Q&A with Adèle Bambuta Nziatu, Candidate for Political Office

Updated: March 2021
Photo of a woman with a disability from the Democratic Republic of the Congo

In January 2021, the International Foundation for Electoral Systems (IFES) interviewed Adèle Bambuta Nziatu, a woman with a disability who ran as a candidate in the Democratic Republic of the Congo’s (DRC) 2018 provincial assembly election. In 2020, she participated in IFES’ online training on the electoral legal framework for women civil society organizations across the DRC. She has also advocated for the promotion, protection and realization of the rights of women with disabilities in the DRC. A transcript of the interview appears below and has been lightly edited for clarity.


Can you tell us about yourself and what interested you in running for office?


My name is Adèle Bambuta Nziatu and I was a candidate for the first time in the 2006 legislative elections. In 2018, I ran as a candidate for the provincial assembly elections.

I am a teacher and activist for the rights of women with disabilities. I am a member of two NGOs—Congo Handicap NGO and Association of Handicapped Persons. I’m also an active member in several youth movements (Espace Inter Plate-Formes des Jeunes, Cap pour la Relève and Actions Mondiale pour la Promotion de la Jeunesse).

The search for the well-being of my compatriots in general and of people with disabilities in particular, whose social situation remains precarious, was the primary goal of my candidacy. I also wanted to run in the election to improve the well-being of women, notably women with disabilities, because they are victims of the poor governance in my country. I am a supporter of distributive justice, which should allow each Congolese to benefit from the wealth of the country.


What are the main barriers women candidates with disabilities experience when running for office in the DRC and how can these be addressed?


The main obstacle encountered by women with disabilities in elections and especially during the electoral campaign is stigmatization. People are astonished to see a woman with a disability entering into politics and many of them cast doubts on a woman with a disability’s ability to meet the challenges, basing their statement on this pre-concept. They identify candidates with disabilities more by their disability than by their intellectual assets. It is necessary to demonstrate my skills at every opportunity, in order to be taken seriously.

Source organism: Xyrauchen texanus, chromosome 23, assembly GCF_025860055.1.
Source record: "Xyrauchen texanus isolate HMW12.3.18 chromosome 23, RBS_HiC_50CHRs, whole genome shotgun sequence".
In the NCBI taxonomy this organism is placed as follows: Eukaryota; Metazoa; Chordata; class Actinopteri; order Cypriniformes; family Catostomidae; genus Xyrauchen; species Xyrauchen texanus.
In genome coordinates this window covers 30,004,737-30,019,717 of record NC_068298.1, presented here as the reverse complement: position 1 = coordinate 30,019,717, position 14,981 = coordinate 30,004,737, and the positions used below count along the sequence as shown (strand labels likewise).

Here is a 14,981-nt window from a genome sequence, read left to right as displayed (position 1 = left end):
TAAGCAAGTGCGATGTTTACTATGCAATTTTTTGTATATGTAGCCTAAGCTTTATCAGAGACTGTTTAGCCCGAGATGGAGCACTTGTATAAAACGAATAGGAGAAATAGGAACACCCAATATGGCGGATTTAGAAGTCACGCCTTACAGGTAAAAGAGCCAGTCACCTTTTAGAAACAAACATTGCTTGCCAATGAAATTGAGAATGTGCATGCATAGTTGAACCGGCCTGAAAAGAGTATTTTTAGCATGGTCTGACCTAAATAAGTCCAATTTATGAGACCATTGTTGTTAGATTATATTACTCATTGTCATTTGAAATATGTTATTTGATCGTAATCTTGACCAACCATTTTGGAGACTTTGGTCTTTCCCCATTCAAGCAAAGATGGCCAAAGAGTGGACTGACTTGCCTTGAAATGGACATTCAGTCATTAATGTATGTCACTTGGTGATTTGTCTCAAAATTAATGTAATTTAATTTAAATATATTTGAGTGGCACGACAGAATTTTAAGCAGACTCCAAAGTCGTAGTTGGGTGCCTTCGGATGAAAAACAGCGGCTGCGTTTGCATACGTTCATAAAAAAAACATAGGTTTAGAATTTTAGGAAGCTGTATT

How has the COVID-19 pandemic impacted political participation of women with disabilities in the DRC?


It is not easy to describe the impact of COVID-19 on the political action of women with disabilities and women without disabilities. Not only did COVID-19 strike women in politics, but it had a negative impact on all components of society. Due to the discrimination that women are already subject to, this pandemic—and the lockdown it imposed—has worsened the exclusion of women. They are now forced to face the imperatives of survival and no longer have time to devote to political action.


How has your participation in IFES’ programs prepared you to participate in political life during and after COVID-19?


Our participation in the IFES programs has been of great benefit to us before and after the turbulent period of COVID 19. On our side, we had made our supporters aware of the measures to prevent its spread, while IFES encouraged us in our grassroots training activities on the different electoral systems.

Thanks to IFES, I understood the nature of the electoral system which disadvantaged women candidates, the weakness and ambiguities of certain provisions of the electoral law and the absence of a specific mechanism for the representation of women in elections. The reform proposals discussed during the training have given us great hope to continue the battle, if they are considered.


Why do you think it is important for women with disabilities to participate in elections as voters, candidates, observers and election officials?


It is important for women with disabilities to fully exercise their rights as voters, candidate and others as far as they can enjoy and exercise their fundamental rights. We have to state and continue stating that women with disabilities are first and foremost full citizens, capable and educated. They have also the right to elect people who consider not only the common interest, but also the marginalized sections of society.